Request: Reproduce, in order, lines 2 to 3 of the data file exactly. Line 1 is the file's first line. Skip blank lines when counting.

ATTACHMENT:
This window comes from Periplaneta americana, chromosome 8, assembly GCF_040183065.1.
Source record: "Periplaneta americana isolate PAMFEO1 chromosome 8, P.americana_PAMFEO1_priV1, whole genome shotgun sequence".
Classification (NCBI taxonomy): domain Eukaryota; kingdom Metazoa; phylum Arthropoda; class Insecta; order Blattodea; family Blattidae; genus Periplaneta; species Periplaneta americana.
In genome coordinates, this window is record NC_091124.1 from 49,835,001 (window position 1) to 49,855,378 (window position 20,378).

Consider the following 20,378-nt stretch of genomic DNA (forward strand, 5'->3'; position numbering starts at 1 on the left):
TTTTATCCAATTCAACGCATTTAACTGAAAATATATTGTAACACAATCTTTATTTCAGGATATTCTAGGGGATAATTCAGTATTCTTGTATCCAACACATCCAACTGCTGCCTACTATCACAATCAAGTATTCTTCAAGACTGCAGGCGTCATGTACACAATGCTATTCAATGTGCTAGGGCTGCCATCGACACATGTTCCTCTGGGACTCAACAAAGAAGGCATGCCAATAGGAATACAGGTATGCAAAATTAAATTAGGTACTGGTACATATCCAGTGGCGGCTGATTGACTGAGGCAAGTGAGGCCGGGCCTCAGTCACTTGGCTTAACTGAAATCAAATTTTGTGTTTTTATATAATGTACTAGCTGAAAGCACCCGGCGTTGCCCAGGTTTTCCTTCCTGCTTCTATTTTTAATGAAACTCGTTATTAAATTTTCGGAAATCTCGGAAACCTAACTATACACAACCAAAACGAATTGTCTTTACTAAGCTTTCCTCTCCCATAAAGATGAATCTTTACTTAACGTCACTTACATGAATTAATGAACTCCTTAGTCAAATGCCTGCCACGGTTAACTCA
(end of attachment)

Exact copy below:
Source record: "Periplaneta americana isolate PAMFEO1 chromosome 8, P.americana_PAMFEO1_priV1, whole genome shotgun sequence".
Classification (NCBI taxonomy): domain Eukaryota; kingdom Metazoa; phylum Arthropoda; class Insecta; order Blattodea; family Blattidae; genus Periplaneta; species Periplaneta americana.